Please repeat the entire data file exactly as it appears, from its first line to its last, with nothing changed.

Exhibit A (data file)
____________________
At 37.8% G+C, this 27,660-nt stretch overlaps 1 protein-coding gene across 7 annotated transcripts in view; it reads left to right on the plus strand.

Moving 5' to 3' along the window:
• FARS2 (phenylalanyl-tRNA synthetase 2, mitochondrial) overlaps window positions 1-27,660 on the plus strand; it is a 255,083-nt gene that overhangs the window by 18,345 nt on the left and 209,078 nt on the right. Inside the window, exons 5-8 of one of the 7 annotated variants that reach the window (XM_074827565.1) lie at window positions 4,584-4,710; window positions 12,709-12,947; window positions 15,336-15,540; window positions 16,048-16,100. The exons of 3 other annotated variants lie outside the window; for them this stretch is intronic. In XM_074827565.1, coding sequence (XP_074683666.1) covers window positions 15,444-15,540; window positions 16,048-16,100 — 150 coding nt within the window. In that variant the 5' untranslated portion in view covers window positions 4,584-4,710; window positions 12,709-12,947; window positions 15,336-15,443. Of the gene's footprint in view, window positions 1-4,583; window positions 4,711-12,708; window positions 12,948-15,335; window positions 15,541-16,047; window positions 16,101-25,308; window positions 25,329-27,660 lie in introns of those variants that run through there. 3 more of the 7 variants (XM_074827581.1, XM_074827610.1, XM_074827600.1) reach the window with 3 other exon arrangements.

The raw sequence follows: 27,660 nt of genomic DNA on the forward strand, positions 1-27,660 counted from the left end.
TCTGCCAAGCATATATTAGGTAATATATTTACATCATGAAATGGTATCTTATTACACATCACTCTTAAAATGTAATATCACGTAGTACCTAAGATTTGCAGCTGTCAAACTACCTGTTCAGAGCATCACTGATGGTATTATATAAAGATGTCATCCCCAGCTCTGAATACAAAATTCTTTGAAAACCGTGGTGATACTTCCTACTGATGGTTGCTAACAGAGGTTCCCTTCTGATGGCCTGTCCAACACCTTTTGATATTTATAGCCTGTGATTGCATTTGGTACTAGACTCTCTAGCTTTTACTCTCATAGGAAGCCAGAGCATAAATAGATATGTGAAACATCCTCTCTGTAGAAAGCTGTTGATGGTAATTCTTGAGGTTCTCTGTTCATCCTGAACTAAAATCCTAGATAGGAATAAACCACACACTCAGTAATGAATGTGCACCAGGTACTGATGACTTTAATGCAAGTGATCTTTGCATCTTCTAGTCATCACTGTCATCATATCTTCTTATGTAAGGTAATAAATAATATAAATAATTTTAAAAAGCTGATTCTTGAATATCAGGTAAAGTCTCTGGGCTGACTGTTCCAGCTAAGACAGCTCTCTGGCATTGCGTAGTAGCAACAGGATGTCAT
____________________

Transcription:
At 37.8% G+C, this 27,660-nt stretch overlaps 1 protein-coding gene across 7 annotated transcripts in view; it reads left to right on the plus strand.

Moving 5' to 3' along the window:
• FARS2 (phenylalanyl-tRNA synthetase 2, mitochondrial) overlaps window positions 1-27,660 on the plus strand; it is a 255,083-nt gene that overhangs the window by 18,345 nt on the left and 209,078 nt on the right. Inside the window, exons 5-8 of one of the 7 annotated variants that reach the window (XM_074827565.1) lie at window positions 4,584-4,710; window positions 12,709-12,947; window positions 15,336-15,540; window positions 16,048-16,100. The exons of 3 other annotated variants lie outside the window; for them this stretch is intronic. In XM_074827565.1, coding sequence (XP_074683666.1) covers window positions 15,444-15,540; window positions 16,048-16,100 — 150 coding nt within the window. In that variant the 5' untranslated portion in view covers window positions 4,584-4,710; window positions 12,709-12,947; window positions 15,336-15,443. Of the gene's footprint in view, window positions 1-4,583; window positions 4,711-12,708; window positions 12,948-15,335; window positions 15,541-16,047; window positions 16,101-25,308; window positions 25,329-27,660 lie in introns of those variants that run through there. 3 more of the 7 variants (XM_074827581.1, XM_074827610.1, XM_074827600.1) reach the window with 3 other exon arrangements.

The raw sequence follows: 27,660 nt of genomic DNA on the forward strand, positions 1-27,660 counted from the left end.
TCTGCCAAGCATATATTAGGTAATATATTTACATCATGAAATGGTATCTTATTACACATCACTCTTAAAATGTAATATCACGTAGTACCTAAGATTTGCAGCTGTCAAACTACCTGTTCAGAGCATCACTGATGGTATTATATAAAGATGTCATCCCCAGCTCTGAATACAAAATTCTTTGAAAACCGTGGTGATACTTCCTACTGATGGTTGCTAACAGAGGTTCCCTTCTGATGGCCTGTCCAACACCTTTTGATATTTATAGCCTGTGATTGCATTTGGTACTAGACTCTCTAGCTTTTACTCTCATAGGAAGCCAGAGCATAAATAGATATGTGAAACATCCTCTCTGTAGAAAGCTGTTGATGGTAATTCTTGAGGTTCTCTGTTCATCCTGAACTAAAATCCTAGATAGGAATAAACCACACACTCAGTAATGAATGTGCACCAGGTACTGATGACTTTAATGCAAGTGATCTTTGCATCTTCTAGTCATCACTGTCATCATATCTTCTTATGTAAGGTAATAAATAATATAAATAATTTTAAAAAGCTGATTCTTGAATATCAGGTAAAGTCTCTGGGCTGACTGTTCCAGCTAAGACAGCTCTCTGGCATTGCGTAGTAGCAACAGGATGTCAT